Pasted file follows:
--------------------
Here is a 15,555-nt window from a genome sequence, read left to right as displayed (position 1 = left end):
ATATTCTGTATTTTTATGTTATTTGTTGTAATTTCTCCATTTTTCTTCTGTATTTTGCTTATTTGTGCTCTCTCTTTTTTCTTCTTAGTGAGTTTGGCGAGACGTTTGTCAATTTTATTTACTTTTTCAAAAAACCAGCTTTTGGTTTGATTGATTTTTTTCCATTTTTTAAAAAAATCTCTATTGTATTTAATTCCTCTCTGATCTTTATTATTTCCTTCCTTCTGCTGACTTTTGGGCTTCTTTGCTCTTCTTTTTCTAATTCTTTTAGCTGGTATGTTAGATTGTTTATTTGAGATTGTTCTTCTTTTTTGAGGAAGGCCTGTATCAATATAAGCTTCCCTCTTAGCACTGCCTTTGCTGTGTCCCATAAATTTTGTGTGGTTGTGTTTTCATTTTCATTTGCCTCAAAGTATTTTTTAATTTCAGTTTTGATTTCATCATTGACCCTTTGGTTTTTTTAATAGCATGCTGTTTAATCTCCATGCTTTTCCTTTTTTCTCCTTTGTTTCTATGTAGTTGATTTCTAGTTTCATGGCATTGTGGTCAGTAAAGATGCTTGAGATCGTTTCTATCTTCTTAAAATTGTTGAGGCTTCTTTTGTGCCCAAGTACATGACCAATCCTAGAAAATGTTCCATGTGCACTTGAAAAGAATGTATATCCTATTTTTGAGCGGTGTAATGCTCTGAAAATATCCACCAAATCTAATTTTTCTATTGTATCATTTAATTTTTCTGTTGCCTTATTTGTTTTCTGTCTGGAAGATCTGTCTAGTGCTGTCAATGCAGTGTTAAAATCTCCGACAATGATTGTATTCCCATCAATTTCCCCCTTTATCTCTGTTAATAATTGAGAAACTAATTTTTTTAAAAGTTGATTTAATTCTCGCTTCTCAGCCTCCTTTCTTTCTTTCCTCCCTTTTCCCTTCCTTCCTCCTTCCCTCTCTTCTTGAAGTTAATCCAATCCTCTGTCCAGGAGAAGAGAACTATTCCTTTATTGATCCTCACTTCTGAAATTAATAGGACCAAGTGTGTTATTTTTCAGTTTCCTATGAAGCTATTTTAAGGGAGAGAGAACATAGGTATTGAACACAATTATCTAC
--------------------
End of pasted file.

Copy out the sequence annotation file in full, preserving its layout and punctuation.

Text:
Here is a 15,555-nt window from a genome sequence, read left to right as displayed (position 1 = left end):
ATATTCTGTATTTTTATGTTATTTGTTGTAATTTCTCCATTTTTCTTCTGTATTTTGCTTATTTGTGCTCTCTCTTTTTTCTTCTTAGTGAGTTTGGCGAGACGTTTGTCAATTTTATTTACTTTTTCAAAAAACCAGCTTTTGGTTTGATTGATTTTTTTCCATTTTTTAAAAAAATCTCTATTGTATTTAATTCCTCTCTGATCTTTATTATTTCCTTCCTTCTGCTGACTTTTGGGCTTCTTTGCTCTTCTTTTTCTAATTCTTTTAGCTGGTATGTTAGATTGTTTATTTGAGATTGTTCTTCTTTTTTGAGGAAGGCCTGTATCAATATAAGCTTCCCTCTTAGCACTGCCTTTGCTGTGTCCCATAAATTTTGTGTGGTTGTGTTTTCATTTTCATTTGCCTCAAAGTATTTTTTAATTTCAGTTTTGATTTCATCATTGACCCTTTGGTTTTTTTAATAGCATGCTGTTTAATCTCCATGCTTTTCCTTTTTTCTCCTTTGTTTCTATGTAGTTGATTTCTAGTTTCATGGCATTGTGGTCAGTAAAGATGCTTGAGATCGTTTCTATCTTCTTAAAATTGTTGAGGCTTCTTTTGTGCCCAAGTACATGACCAATCCTAGAAAATGTTCCATGTGCACTTGAAAAGAATGTATATCCTATTTTTGAGCGGTGTAATGCTCTGAAAATATCCACCAAATCTAATTTTTCTATTGTATCATTTAATTTTTCTGTTGCCTTATTTGTTTTCTGTCTGGAAGATCTGTCTAGTGCTGTCAATGCAGTGTTAAAATCTCCGACAATGATTGTATTCCCATCAATTTCCCCCTTTATCTCTGTTAATAATTGAGAAACTAATTTTTTTAAAAGTTGATTTAATTCTCGCTTCTCAGCCTCCTTTCTTTCTTTCCTCCCTTTTCCCTTCCTTCCTCCTTCCCTCTCTTCTTGAAGTTAATCCAATCCTCTGTCCAGGAGAAGAGAACTATTCCTTTATTGATCCTCACTTCTGAAATTAATAGGACCAAGTGTGTTATTTTTCAGTTTCCTATGAAGCTATTTTAAGGGAGAGAGAACATAGGTATTGAACACAATTATCTAC